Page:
return this;
    }
};
loader.loadSubScript(SOURCE, Component.prototype);

var Factory = {
    createInstance: function(aOuter, aIID) {
        if(aOuter != null)
            throw Cr.NS_ERROR_NO_AGGREGATION;
        var component = new Component();
        if(typeof(component.init) == 'function')
            component.init();

        return component.QueryInterface(aIID);
    }
};

var Module = {
    _firstTime: true,

    registerSelf: function(aCompMgr, aFileSpec, aLocation, aType) {
        if (this._firstTime) {
            this._firstTime = false;
            throw Components.results.NS_ERROR_FACTORY_REGISTER_AGAIN;
        };
        aCompMgr = aCompMgr.QueryInterface(Ci.nsIComponentRegistrar);
        aCompMgr.registerFactoryLocation(
            CLASS_ID, CLASS_NAME, CONTRACT_ID, aFileSpec, aLocation, aType);
    },

    unregisterSelf: function(aCompMgr, aLocation, aType) {
        aCompMgr = aCompMgr.QueryInterface(Ci.nsIComponentRegistrar);
        aCompMgr.unregisterFactoryLocation(CLASS_ID, aLocation);
    },

    getClassObject: function(aCompMgr, aCID, aIID) {
        if (!aIID.equals(Ci.nsIFactory))
            throw Cr.NS_ERROR_NOT_IMPLEMENTED;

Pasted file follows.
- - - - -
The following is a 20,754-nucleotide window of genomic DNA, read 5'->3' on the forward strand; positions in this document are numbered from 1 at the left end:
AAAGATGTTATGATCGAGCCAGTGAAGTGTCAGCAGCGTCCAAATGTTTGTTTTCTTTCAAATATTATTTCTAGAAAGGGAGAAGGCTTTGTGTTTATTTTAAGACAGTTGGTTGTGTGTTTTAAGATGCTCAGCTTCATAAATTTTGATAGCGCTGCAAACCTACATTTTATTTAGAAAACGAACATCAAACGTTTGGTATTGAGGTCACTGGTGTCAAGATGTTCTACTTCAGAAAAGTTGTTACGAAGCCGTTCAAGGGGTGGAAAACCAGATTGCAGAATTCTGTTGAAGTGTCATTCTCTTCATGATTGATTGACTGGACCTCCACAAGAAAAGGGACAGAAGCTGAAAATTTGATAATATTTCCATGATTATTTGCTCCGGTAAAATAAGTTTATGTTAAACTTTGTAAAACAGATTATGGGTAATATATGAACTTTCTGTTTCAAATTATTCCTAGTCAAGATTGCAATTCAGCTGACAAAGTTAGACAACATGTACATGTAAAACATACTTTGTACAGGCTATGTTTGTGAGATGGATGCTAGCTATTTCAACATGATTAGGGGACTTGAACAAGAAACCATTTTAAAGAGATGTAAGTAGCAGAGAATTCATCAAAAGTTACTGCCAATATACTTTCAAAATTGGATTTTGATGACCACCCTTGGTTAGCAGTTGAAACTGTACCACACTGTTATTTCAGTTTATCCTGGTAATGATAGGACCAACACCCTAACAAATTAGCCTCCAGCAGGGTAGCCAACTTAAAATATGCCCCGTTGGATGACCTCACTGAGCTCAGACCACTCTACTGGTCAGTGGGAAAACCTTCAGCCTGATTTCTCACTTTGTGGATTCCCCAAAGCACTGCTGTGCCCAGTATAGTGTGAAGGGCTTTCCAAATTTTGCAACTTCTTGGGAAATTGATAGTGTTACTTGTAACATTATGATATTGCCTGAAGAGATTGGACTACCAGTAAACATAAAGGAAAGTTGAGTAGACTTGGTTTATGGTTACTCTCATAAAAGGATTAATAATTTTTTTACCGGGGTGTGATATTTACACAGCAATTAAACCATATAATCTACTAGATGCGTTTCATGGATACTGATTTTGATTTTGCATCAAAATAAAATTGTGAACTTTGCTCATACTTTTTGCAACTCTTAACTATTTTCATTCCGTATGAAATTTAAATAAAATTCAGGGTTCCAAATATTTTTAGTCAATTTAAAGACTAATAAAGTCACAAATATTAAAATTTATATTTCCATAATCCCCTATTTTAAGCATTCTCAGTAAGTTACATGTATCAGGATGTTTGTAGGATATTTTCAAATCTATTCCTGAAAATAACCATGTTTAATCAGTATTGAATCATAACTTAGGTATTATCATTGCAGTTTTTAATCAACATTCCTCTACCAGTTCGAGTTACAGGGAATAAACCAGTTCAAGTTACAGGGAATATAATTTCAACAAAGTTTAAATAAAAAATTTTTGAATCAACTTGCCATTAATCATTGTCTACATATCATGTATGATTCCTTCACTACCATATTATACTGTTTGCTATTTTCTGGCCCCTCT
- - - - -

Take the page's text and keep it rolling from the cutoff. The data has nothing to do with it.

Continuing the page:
if (aCID.equals(CLASS_ID))
            return Factory;

        throw Cr.NS_ERROR_NO_INTERFACE;
    },

    canUnload: function(aCompMgr) { return true; }
};

function NSGetModule(aCompMgr, aFileSpec) { return Module; }

  • Generate an UUID that will identify the component uniquely and use it to replace 86939149-65a1-4777-8133-b97506250963 in MyComponent.idl and MyComponent.js. (In Debian-based Linux distros, the uuidgen tool is found in the the e2fsprogs package. A Firefox Extension/Theme GUI Generator is also available on the web.)
  • Compile the IDL. Have the paths of the xpidl tool and of the Mozilla IDL directory handy. Below, those found in the mozilla-dev package from Debian-based Linux distros are used.

$ /usr/lib/mozilla/xpidl -m typelib -w -v -I /usr/share/idl/mozilla -e MyComponent.xpt MyComponent.idl
  • In the content/ directory create xpcom.js:

function init() {
    this._message = 'Hello, XPCOM world!';
}

function sayHello() {
    Components
        .classes["@mozilla.org/embedcomp/prompt-service;1"]
        .getService(Components.interfaces.nsIPromptService)
        .alert(null, 'Greeting...', this._message);
}

  • In the content/ directory create a test file test.xul:

<?xml version="1.0"?>
<window xmlns="http://www.mozilla.org/keymaster/gatekeeper/there.is.only.xul">
  <script type="application/x-javascript">
    function sayHello() {
        Components
            .classes['@example.org/mycomponent;1']
            .getService(Components.interfaces.nsIMyComponent)
            .sayHello();
    }
  </script>

  <button label="Test" oncommand="sayHello();"/>
</window>

  • Register the extension, either by packaging and installing it or by creating a pointer to its directory.